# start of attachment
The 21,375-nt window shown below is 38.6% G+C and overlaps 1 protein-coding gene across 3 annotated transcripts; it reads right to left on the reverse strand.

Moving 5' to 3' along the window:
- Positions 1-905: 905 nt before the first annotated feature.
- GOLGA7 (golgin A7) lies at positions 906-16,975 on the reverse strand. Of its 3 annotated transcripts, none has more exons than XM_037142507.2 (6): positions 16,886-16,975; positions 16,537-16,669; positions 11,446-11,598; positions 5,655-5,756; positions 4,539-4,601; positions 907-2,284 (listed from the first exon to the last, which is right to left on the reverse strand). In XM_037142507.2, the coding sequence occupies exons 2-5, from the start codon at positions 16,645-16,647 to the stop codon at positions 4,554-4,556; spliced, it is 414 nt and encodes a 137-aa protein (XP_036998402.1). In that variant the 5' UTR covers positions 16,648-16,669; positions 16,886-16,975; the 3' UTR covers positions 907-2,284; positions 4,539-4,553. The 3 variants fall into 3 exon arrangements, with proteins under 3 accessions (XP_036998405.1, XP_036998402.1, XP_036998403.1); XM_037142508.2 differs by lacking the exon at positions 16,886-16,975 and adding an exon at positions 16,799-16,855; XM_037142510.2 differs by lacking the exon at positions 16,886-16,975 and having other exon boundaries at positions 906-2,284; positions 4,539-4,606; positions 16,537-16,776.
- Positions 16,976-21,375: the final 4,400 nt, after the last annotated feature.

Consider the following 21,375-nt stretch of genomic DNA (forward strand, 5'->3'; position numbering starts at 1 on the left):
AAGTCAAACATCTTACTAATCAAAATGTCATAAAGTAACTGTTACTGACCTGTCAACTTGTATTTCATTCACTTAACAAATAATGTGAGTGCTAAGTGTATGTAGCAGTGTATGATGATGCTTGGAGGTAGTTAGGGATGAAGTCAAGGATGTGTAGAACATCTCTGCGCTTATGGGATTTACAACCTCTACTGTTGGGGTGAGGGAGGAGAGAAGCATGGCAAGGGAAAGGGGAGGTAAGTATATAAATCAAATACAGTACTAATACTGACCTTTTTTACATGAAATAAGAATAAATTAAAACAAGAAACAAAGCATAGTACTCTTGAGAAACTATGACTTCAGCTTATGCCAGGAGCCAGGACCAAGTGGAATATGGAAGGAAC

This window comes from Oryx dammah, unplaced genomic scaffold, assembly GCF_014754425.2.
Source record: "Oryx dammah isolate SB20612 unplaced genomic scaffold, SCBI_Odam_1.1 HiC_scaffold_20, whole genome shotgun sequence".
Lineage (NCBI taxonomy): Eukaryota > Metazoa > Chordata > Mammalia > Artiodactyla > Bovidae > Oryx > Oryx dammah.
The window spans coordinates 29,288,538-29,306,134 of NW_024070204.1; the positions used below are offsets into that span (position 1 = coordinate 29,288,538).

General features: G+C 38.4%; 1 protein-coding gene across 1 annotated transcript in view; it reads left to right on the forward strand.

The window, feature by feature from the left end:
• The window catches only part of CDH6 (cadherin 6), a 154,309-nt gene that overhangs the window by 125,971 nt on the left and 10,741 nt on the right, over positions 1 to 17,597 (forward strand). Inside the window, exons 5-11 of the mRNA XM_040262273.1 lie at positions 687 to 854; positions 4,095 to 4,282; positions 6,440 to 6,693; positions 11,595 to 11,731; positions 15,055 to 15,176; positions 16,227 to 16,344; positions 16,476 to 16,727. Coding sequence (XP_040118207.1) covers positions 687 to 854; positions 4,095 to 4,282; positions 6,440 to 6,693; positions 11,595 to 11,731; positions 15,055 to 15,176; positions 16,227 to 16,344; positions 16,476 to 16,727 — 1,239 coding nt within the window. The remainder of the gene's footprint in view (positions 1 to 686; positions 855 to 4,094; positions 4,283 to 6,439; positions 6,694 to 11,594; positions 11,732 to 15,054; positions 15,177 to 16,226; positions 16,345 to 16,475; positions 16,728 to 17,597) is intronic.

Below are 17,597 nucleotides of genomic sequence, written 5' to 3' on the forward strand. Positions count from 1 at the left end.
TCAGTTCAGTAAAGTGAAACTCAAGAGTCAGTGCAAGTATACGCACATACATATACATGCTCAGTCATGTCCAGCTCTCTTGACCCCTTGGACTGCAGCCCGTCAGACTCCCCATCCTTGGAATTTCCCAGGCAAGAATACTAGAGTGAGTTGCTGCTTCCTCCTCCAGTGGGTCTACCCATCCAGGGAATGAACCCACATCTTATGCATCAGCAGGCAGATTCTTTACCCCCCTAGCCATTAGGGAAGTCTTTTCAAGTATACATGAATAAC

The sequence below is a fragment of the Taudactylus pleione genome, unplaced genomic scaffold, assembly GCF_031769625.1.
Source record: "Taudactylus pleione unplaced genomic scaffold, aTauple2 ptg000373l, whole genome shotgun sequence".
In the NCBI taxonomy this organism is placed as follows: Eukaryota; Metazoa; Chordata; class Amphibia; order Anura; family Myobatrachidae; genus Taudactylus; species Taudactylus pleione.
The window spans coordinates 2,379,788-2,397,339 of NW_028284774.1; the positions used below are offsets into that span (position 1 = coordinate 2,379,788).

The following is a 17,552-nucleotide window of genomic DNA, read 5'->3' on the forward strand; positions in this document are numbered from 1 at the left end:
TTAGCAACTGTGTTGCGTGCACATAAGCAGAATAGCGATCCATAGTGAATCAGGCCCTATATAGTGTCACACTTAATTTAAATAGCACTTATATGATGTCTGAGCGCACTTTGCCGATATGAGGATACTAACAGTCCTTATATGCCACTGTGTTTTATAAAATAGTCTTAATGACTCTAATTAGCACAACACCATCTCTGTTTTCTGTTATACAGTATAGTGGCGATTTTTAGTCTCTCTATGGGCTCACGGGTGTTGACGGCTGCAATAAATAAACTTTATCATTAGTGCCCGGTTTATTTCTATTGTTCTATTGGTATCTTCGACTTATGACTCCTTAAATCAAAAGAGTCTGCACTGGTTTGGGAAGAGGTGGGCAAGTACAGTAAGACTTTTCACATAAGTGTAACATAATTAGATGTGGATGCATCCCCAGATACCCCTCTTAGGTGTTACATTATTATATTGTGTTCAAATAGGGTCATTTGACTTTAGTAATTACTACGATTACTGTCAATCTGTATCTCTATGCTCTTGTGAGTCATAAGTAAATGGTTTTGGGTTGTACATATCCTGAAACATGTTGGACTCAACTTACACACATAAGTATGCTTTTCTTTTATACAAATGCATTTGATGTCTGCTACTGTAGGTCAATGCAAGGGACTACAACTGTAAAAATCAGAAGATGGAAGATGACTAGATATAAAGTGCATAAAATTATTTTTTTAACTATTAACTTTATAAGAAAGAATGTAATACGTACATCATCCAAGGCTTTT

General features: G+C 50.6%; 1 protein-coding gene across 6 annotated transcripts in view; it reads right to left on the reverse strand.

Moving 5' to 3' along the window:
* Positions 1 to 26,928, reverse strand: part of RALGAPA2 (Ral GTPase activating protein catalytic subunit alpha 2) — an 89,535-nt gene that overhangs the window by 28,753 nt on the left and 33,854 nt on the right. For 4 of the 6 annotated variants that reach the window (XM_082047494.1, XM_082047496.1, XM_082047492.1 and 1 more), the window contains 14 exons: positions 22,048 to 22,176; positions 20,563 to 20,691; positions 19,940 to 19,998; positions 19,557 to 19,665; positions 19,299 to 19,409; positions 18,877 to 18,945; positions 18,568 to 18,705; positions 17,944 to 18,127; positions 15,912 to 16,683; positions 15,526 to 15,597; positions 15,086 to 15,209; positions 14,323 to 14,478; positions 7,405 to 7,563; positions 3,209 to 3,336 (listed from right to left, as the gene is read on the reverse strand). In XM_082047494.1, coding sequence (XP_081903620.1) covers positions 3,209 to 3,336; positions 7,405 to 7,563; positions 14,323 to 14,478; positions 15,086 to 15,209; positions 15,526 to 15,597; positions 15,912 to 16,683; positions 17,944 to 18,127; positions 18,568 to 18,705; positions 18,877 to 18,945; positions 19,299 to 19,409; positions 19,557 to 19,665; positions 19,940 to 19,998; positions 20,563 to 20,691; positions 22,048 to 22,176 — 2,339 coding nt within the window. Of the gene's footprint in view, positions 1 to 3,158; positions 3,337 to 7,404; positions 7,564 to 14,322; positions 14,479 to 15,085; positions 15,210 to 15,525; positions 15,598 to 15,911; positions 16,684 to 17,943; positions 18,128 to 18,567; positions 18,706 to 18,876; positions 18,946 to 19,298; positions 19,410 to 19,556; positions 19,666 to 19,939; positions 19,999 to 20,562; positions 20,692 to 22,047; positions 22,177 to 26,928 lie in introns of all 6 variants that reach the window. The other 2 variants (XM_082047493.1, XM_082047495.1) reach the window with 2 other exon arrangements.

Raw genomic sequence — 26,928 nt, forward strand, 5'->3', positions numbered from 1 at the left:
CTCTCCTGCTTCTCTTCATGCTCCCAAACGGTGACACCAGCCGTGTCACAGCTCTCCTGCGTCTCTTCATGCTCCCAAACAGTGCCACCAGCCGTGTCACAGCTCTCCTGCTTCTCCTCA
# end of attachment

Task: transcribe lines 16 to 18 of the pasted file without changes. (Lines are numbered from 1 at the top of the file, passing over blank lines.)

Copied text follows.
TCAGTTCAGTAAAGTGAAACTCAAGAGTCAGTGCAAGTATACGCACATACATATACATGCTCAGTCATGTCCAGCTCTCTTGACCCCTTGGACTGCAGCCCGTCAGACTCCCCATCCTTGGAATTTCCCAGGCAAGAATACTAGAGTGAGTTGCTGCTTCCTCCTCCAGTGGGTCTACCCATCCAGGGAATGAACCCACATCTTATGCATCAGCAGGCAGATTCTTTACCCCCCTAGCCATTAGGGAAGTCTTTTCAAGTATACATGAATAAC

The sequence below is a fragment of the Taudactylus pleione genome, unplaced genomic scaffold, assembly GCF_031769625.1.
Source record: "Taudactylus pleione unplaced genomic scaffold, aTauple2 ptg000373l, whole genome shotgun sequence".